Usefulness of a pericardial friction rub after thrombolytic therapy during acute myocardial infarction in predicting amount of myocardial damage. The TAMI Study Group.
To evaluate the clinical incidence and outcomes of patients with pericarditis after thrombolytic therapy, 810 patients were prospectively studied during acute myocardial infarction (AMI). Pericarditis was defined as the presence of a pericardial friction rub during the hospital course. Only 5% of patients developed a rub during AMI, a low percent compared with that in the prethrombolytic era. A pericardial friction rub more often occurred in the setting of an anterior wall AMI. Patients with, compared to those without, a pericardial friction rub had lower ejection fractions (45 vs 51%, p = 0.002); worse regional left ventricular function (-3.2 vs 2.7, standard deviation per chord); higher in-hospital mortality (15 vs 6%, p = 0.056); a higher frequency of power failure (83 vs 57%); a higher frequency of anterior wall location of the AMI (53% of cases, p = 0.002); and a higher frequency of 3-vessel disease. Therefore, although the frequency of a pericardial friction rub was low (5%) compared with that in the prethrombolytic era, its occurrence denotes more extensive myocardial damage with a worse clinical outcome. Perhaps with successful reperfusion of the infarct-related vessel, transmural myocardial necrosis is prevented and with it the development of pericarditis. Cardiac tamponade did not occur clinically in any patient who developed a pericardial friction rub.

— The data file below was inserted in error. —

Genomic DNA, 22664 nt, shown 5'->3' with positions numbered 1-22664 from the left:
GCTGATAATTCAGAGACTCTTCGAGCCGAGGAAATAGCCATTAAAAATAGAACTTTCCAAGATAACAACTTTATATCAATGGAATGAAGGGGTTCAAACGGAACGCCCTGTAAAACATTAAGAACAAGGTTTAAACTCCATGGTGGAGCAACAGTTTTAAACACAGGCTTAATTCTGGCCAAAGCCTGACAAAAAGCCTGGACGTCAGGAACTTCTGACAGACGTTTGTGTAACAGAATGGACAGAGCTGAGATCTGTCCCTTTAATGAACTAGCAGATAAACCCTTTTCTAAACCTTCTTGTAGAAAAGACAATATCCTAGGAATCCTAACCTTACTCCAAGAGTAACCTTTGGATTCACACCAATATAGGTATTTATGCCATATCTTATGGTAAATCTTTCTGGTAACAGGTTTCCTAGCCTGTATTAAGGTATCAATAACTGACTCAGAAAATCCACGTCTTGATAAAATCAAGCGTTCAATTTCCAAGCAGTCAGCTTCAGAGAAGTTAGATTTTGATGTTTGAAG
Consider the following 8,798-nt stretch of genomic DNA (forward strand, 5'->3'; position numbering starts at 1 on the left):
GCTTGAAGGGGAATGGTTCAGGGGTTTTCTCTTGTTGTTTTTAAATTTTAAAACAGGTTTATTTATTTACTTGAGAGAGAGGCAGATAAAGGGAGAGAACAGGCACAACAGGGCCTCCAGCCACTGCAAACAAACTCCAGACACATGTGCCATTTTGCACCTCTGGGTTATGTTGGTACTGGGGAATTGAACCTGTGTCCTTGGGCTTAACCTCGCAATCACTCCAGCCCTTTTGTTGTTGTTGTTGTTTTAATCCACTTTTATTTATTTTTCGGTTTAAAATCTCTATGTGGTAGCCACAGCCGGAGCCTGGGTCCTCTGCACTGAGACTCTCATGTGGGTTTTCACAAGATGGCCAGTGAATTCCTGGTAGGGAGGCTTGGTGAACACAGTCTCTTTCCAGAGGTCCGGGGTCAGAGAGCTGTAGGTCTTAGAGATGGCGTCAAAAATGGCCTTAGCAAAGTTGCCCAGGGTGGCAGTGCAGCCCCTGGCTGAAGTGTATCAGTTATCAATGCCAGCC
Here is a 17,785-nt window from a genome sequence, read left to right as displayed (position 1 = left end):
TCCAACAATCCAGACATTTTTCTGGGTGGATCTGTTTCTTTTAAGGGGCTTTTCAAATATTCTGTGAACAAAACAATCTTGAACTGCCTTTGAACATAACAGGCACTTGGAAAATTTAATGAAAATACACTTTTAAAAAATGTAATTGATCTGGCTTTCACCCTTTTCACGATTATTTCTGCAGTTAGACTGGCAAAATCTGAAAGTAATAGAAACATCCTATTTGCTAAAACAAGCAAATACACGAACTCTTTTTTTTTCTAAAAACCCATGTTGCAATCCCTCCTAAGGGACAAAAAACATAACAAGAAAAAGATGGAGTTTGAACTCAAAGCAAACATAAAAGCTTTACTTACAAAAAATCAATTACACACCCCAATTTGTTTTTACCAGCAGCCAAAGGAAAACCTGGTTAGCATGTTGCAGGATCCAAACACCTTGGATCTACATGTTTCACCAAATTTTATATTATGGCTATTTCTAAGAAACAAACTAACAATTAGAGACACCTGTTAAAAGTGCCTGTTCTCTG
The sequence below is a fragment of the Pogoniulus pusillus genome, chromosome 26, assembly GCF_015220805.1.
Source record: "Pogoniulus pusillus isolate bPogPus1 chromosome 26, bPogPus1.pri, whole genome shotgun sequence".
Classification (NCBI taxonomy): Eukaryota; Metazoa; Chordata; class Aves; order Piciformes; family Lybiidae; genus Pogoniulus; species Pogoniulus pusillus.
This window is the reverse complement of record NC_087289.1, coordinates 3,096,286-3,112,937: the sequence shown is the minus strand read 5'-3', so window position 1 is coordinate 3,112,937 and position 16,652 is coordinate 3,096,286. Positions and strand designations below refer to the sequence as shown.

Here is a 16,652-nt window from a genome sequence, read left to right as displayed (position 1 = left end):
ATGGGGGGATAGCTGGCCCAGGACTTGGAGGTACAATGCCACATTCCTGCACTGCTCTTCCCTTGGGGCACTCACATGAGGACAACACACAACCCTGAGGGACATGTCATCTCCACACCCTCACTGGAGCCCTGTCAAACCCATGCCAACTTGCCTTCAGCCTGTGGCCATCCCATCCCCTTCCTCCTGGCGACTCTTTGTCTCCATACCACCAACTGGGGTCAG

Wall, TC; Califf, RM; Harrelson-Woodlief, L; Mark, DB; Honan, M; Abbotsmith, CW; Candela, R; Berrios, E; Phillips, HR; Topol, EJ
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